So here is an issue that I have been struggling with over the last 6 months.
I work full time at a busy stressful job. I enjoy it, but it does not leave me a lot of time for my suppressed passion of real estate. I have managed to purchase 3 rental units, two are multi units and one SFH. In total, 15 units. I have a property manager and she is wonderful. I struggle with growing this as my area seems to have some opportunities, but it takes time to source the deals!
Then there are turn-key solutions. I struggle here as well. They all sound great, but I need to be able to see my properties at least once every couple of months and I hate the idea of investing long distance. I have and am considering something here, but to date have not pulled the trigger. I have a pretty decent market in Columbus Ohio within an hour's drive.
Then there is real estate crowd funding. This seem sexy to me - most of the deals meet my cash on cash return requirements when I buy and hold. I do not get appreciation or the tax breaks, but I do not expect appreciation in my area anyway. The ease of these programs are very intriguing to me! I get to have a professional vet the investments and I get to own little pieces of a bunch of properties. I could just invest in an established REIT, but where is the fun in that? I do have some money invested here. My problem is, I will consistently have to work these assets as the loans/equity are typically less than 5 years in tenure.
I would love to see some discussion on this topic. Is this a good subject for #ASKBP ?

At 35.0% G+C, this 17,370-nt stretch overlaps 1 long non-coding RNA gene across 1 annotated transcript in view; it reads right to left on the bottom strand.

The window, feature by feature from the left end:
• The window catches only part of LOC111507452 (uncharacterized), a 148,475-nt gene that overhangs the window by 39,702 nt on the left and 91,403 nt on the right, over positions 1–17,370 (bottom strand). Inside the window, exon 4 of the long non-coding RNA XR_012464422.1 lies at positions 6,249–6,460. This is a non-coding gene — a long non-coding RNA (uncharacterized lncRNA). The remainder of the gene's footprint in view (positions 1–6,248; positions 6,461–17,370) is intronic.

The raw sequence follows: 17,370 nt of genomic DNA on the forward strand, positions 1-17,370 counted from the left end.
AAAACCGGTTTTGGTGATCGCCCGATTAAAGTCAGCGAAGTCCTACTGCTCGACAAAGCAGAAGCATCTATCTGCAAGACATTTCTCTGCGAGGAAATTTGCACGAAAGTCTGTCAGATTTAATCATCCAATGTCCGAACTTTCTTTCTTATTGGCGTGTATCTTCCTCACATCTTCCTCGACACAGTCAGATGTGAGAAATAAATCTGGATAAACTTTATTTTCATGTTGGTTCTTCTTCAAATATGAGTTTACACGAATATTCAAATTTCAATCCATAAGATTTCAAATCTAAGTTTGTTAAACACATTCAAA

Anyone else out there dealing with the same dilemma?
Great topic for #AskBP, @David Hendrix ! I'll add it to the list. And hopefully others here will jump on and share their thoughts as well.
It's always nice to read a post and think 'this person has the same thoughts I do, all the time.'
I think we may be the smaller half of the BP crowd, but I do work full-time and have no intention of leaving my job. As a result, real estate become a 'suppressed' passion as you refer to it. I think this is the struggle we will always feel. On the flip side, we have sources of income that come from outside the real estate market... there are plenty of partners looking to have us on the money side of the deal.
In regards to your comment on REITS, in addition to being boring like you say, I actually don't consider them to be part of a physical real estate investing strategy. I wrote a post on the matter here.
As for crowd funding. Smaller scale syndicated deals with 10 or less investors still manage to provide a small sense of involvement without the hands-on risk of running the flips/rentals/etc. This is something I have grown to like with our last deal. In the future, I see myself adding value to these deals by bringing in other investors from my network.
Hi David, I am new to BP and still learning plenty about investing so please excuse any ignorance.
Can you explain more about the crowd funding idea? I think I understand the idea of basically having a property with multiple parts to ownership, each owning a portion. I will take any clarification on that, but where I get lost is in the financial aspect. Would each property simply be owned by an LLC? How would you foresee payouts? Would it function like a dividend with payouts to owners at set times? Each individual would then be responsible for income taxes? (I am actually unsure about taxes for a property owned by an individual under an LLC)
As some one just starting I like this idea as a way to get into a few properties without massive upfront costs. Any answers or direction to posts that might include more in depth information would be great!
Thanks for sharing the REIT post. I like the definitions!